Q So natural disasters, not economic disasters?
MR. TARULLO: Correct. Four million might be a bit short for economic -- (laughter.)
MR. MCCURRY: All right. I want to end because a lot of people are in the midst or writing and I want to respect that. I think you all have got the embargoed remarks the President plans to give. We stressed to him how important it was to follow that as -- (laughter) -- well as he could. So we'll see how well we do on that.
For those of you who are going to be back in Washington tomorrow, there will be no early-morning gaggle. We'll probably do some mid-afternoon gaggle, briefing. I will anyhow. That will be after we do the turkey deal, which is around 11:00 a.m. tomorrow.
Q Did the President meet one on one with President Frei of Chile, as was planned?
MR. MCCURRY: Danny, did we do the pull-aside with Frei?
MR. TARULLO: No, that's right after we have this afternoon.
MR. MCCURRY: That's supposed to be right at the conclusion of the afternoon session, so we will pass that on to the pool that links up out at the golf course.
Q Is the President going to make the interim appointment of Bill Lann Lee tomorrow?
MR. MCCURRY: No action on that or other personnel action that I am aware of anticipated for the balance of the week.
Q Anything for the rest of day?
MR. MCCURRY: No, only the President concludes these meetings, or concludes the afternoon session, may have the pull-aside with the President of Chile, will make the remarks as indicated at the golf course, and then homeward bound.
Q Mike, do you know when we'll get the communique?
MR. MCCURRY: Probably not much before they actually formally read it. But those of you who have not seen the penultimate draft circulating please let someone know, because, I'm shocked, but it leaked. (Laughter.)
Q Can you give us some sense of how the President has been following the situation in Iraq, how much time he's been spending?
MR. MCCURRY: He's been getting periodic updates from Mr. Berger both on the status of UNSCOM inspections in Iraq, on some of the other deliberations that have occurred in New York, particularly at the Security Counsel. Obviously, he knew about and followed the presentation that Secretary Cohen made today, but it has been by nature of updates. He, of course, gets a status of force update on the deployments in the Gulf every morning as well.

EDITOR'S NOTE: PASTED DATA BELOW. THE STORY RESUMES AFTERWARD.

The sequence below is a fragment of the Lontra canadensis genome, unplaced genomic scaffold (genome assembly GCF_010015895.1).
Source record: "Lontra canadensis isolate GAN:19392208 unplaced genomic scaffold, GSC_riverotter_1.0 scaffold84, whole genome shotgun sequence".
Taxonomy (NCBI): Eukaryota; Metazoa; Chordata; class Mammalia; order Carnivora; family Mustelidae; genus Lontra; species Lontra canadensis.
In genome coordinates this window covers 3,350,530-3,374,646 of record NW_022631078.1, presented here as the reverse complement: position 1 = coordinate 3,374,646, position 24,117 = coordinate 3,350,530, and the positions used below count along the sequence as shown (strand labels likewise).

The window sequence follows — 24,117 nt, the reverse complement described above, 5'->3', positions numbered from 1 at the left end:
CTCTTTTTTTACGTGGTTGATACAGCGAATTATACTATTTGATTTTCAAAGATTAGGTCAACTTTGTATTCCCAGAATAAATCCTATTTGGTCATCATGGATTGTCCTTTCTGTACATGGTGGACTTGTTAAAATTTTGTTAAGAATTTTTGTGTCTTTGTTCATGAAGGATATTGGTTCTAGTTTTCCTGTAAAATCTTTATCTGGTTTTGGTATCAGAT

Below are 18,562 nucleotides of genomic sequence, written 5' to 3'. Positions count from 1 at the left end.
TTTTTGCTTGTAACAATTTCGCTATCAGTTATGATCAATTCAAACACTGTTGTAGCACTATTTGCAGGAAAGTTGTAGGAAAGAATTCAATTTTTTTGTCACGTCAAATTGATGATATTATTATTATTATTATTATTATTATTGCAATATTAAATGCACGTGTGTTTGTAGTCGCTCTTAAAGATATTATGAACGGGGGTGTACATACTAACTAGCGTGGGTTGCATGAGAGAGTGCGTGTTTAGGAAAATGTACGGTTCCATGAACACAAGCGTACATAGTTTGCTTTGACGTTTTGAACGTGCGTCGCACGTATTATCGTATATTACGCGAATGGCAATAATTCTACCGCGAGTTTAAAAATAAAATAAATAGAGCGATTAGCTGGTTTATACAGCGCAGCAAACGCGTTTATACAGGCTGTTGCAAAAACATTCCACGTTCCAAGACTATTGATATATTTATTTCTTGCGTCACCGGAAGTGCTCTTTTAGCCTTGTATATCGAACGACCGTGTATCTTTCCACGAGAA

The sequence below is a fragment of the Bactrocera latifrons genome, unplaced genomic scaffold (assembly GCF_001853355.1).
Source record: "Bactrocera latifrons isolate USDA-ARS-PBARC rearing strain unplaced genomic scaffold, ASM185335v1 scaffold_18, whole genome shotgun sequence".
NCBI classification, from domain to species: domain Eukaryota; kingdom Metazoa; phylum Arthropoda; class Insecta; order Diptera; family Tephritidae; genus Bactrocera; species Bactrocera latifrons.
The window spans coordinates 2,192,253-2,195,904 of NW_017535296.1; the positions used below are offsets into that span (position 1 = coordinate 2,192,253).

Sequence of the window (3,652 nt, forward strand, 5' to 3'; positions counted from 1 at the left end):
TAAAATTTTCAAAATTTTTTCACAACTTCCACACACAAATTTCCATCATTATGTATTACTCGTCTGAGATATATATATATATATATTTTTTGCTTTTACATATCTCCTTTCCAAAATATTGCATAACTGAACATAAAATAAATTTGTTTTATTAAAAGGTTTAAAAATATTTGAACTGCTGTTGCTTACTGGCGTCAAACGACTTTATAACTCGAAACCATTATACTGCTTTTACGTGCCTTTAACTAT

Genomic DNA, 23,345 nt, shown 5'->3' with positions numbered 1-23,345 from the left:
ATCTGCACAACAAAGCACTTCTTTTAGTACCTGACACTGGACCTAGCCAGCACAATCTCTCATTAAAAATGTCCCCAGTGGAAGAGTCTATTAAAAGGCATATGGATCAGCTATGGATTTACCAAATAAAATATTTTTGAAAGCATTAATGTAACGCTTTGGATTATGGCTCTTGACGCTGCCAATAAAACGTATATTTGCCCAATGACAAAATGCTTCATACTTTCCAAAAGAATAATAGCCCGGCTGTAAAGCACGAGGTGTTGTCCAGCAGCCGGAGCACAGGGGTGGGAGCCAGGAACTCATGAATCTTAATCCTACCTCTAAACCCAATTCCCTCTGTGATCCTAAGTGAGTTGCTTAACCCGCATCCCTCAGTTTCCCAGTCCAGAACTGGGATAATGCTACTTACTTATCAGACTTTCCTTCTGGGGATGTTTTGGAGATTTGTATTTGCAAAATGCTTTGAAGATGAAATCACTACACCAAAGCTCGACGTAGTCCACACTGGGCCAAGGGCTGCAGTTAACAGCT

Q Did you hear a reaction to the Russian actions in the Security Counsel yesterday?
MR. MCCURRY: He did not seem to be particularly surprised by it.
Q When the President was here in 1993 for the Yeltsin summit he didn't get out of town very quickly. He did some shopping and did some fooling around. Are there going to be anything -- any unplanned things before he takes off?
MR. MCCURRY: He did have a little bit of time to
get out and see some of Vancouver I think it was yesterday and a little bit last night. They've had some of that on television. But I think he's anxious to get home. Obviously, he and the First Lady are looking forward to Chelsea coming back for Thanksgiving. I think given that we get in so late tonight we'll probably try to get out of here relatively swiftly.
Q Mike, do you know if there's been anything on new membership in APEC? We've been hearing about possibly there would be '98 or '99, and then will it be Russia or not?
MR. MCCURRY: Mr. Tarullo, thankfully, dodged that issue. But that is a point of contention even at this late hour and most likely was going to be taken up later this afternoon. It is entirely possible that the declaration will remain moot on that point -- which means that there was not a consensus achieved, obviously.
Okay. Thank you. See you all back in Washington. Since everyone is leaving, we're going to have a little bit of trouble -- if anyone gets stuck with a real, must-answer question, we're working out a system with Barry that we can get stuff relayed to either the support plane or to Air Force One to try to get answers if you're in that situation.
Q Are you finished briefing? No more briefings, any more briefings?
MR. MCCURRY: We're done here. And the only thing that we will do is try to let the travel pool that's out at the
golf course know if we did the pull-aside with Frei and anything else, any other reaction.
Q But something was said about something later.
MR. MCCURRY: No, that's it for here.